Shortly after getting engaged I was banned from acquiring new bonsai since the extent of that expenditure was inversely proportional to the extent of our wedding ceremony. After my future wife lectured the guy who regularly sold me trees for allowing me to burn money on things other than my approaching wedding, I agreed to a no-new-tree-for-two-years arrangement that excepted the anticipated centerpieces for tables—all bonsai, of course. Later I was able to squeeze in one more exception—I could technically receive trees as gifts, even if that gift was from her out of our pooled finances. I pointed out the gift I had in mind and it worked, once.
My son must have inherited this stubbornness, because he has enough toys to warrant my regular warnings before entering stores that “we’re only looking at the toys, not buying,” yet he somehow procured a new toy truck over the weekend. A couple weeks earlier in the toy section of Target we had the following conversation:
Nahum: “I love all the trucks, I need this one.”
Papi: “Remember, we’re only looking at the toys, not buying.”
Nahum: “I’m just going to hold it.”
Papi: “You’ll get attached, let’s put it back.”
Nahum: “I’ll listen with this one, I’ll be a good boy.”
Papi: “You’re supposed to listen without the truck anyway.”
Nahum: “Let’s see how much it costs.”
Papi: “Too much.”
Back then we left sans truck, but this weekend he was with my wife, Yaminette, who was making up for me not taking him to the zoo earlier in the afternoon. (Don’t look at me—he was napping, and it was raining.)
I’m impressed, because, in wearing us down for his truck, my toddler revealed an intuitive grasp of purposivism. In Legislation with Professor Wexler, we learned that laws are interpreted along a spectrum of techniques, ranging from sticking to the words exactly and only—textualism—to examining what the legislators were trying to accomplish when they settled on those words—purposivism. A hardcore purposivist would look to legislative intent to honor the full legislative effort even when the words appear to be abundantly clear, while a textualist would respond that the words signed into law are the full legislative intent in that they are the end product.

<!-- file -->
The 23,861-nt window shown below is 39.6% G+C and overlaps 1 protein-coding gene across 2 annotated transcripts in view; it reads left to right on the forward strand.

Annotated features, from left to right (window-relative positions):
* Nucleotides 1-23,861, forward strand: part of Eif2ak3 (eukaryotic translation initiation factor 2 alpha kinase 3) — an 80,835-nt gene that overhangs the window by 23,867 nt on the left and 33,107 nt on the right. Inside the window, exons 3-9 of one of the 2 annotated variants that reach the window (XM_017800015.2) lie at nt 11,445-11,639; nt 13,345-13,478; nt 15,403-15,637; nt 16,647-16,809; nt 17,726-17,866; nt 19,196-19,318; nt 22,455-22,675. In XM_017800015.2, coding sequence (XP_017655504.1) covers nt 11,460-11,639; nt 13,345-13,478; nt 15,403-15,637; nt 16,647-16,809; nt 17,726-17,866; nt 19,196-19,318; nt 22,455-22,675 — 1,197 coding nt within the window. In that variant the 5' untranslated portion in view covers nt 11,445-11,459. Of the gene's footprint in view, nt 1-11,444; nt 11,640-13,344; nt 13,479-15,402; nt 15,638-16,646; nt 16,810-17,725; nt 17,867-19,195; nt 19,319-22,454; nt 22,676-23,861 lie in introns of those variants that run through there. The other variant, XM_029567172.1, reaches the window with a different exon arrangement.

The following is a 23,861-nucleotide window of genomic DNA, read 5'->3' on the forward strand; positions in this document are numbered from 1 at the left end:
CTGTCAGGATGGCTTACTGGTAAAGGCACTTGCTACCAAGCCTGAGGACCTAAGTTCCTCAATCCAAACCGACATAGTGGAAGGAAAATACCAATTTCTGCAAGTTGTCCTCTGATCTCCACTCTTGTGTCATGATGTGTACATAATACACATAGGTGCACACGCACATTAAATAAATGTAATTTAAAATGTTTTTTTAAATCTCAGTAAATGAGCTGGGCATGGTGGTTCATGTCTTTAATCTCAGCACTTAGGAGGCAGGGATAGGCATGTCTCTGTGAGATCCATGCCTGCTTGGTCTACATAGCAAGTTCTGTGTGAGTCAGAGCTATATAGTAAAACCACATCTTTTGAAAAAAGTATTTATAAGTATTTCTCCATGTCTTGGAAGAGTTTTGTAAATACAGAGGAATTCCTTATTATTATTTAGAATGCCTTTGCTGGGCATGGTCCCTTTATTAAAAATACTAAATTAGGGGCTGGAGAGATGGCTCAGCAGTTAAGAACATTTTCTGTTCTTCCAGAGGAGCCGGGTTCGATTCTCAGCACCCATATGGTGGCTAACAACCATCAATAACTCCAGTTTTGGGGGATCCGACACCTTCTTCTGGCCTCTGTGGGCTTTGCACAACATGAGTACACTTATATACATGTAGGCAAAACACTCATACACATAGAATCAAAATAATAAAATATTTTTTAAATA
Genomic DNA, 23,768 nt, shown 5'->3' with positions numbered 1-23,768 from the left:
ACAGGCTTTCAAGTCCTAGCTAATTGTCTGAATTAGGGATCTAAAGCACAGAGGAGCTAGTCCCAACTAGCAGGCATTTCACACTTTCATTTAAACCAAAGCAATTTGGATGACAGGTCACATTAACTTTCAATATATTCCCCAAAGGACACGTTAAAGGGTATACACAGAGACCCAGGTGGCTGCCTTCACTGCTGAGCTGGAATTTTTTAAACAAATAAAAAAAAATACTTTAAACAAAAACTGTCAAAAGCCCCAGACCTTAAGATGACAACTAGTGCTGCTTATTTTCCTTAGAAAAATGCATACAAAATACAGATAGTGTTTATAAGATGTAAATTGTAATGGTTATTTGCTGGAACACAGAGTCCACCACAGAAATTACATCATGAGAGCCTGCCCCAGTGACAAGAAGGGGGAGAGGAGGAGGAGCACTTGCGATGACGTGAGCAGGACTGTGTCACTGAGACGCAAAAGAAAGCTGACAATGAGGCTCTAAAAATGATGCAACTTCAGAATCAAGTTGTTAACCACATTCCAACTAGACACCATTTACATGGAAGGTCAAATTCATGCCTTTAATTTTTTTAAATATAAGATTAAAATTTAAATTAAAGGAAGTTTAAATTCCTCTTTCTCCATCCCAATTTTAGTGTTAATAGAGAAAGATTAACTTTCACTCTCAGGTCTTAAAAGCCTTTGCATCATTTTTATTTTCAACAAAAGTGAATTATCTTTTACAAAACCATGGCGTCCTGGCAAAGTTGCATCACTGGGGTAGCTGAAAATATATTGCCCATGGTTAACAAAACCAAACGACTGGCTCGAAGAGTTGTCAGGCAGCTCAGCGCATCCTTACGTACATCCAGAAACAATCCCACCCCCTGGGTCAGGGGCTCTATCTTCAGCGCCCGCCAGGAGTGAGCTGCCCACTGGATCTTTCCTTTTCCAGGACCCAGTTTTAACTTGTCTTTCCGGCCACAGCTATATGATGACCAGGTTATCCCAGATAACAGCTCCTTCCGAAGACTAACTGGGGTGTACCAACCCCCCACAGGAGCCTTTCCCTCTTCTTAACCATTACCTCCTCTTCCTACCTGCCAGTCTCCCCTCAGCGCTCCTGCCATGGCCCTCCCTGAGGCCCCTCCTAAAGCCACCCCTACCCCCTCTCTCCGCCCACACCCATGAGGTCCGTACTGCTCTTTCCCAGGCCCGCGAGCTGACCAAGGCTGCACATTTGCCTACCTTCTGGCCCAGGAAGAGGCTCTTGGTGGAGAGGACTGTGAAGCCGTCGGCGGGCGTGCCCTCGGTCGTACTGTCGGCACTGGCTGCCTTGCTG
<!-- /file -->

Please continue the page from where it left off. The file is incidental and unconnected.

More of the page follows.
I think my “not buying” bit was abundantly clear but Nahum insisted on examining my underlying intent: Was I interested in obedience primarily? Was I operating on a budget? Nahum was zeroing in on what I really meant by “not buying” with his probing questions. If I had taken this approach with the two-year bonsai-buying ban, I could have narrowed Yaminette’s purpose down to saving for the wedding, which happened only a few months into the ban. I’m sure Nahum would have argued convincingly that the ban expired at that point.
But I know that my larger purpose with Nahum (and perhaps my wife’s with me) was to aspire to limited consumerism. It’s hard to pull off. Where honestly we once thought we would get married and be postmodern hippies on a sustainable farm in Brazil, we now intake nature through urban adventures like an Easter Bunny sighting. My son loves trucks because of their familiarity—we travel amongst them in our commute each day. At least his latest toy is a working-class garbage truck. My bonsai are probably more elitist, as well as my romanticism of farm life.
We are urbanites now, but we’re doing it to be in the center of decision-making rather than on the sidelines. Maybe my son will be a purposivist activist, weighing plural expressions of discontent in the context of common human determination for a better world. He’ll be at the BU daycare starting this summer, where his teachers can help him with a preliminary draft of his BU Law application. As Justin Driver explained in a recent The New Republic article: “[M]any public-minded individuals view it as a mark of deep sophistication to dwell upon the law’s inherent limitations. Indeed, so widespread are the arguments regarding what law cannot achieve that too many have lost sight of what law can affirmatively accomplish.”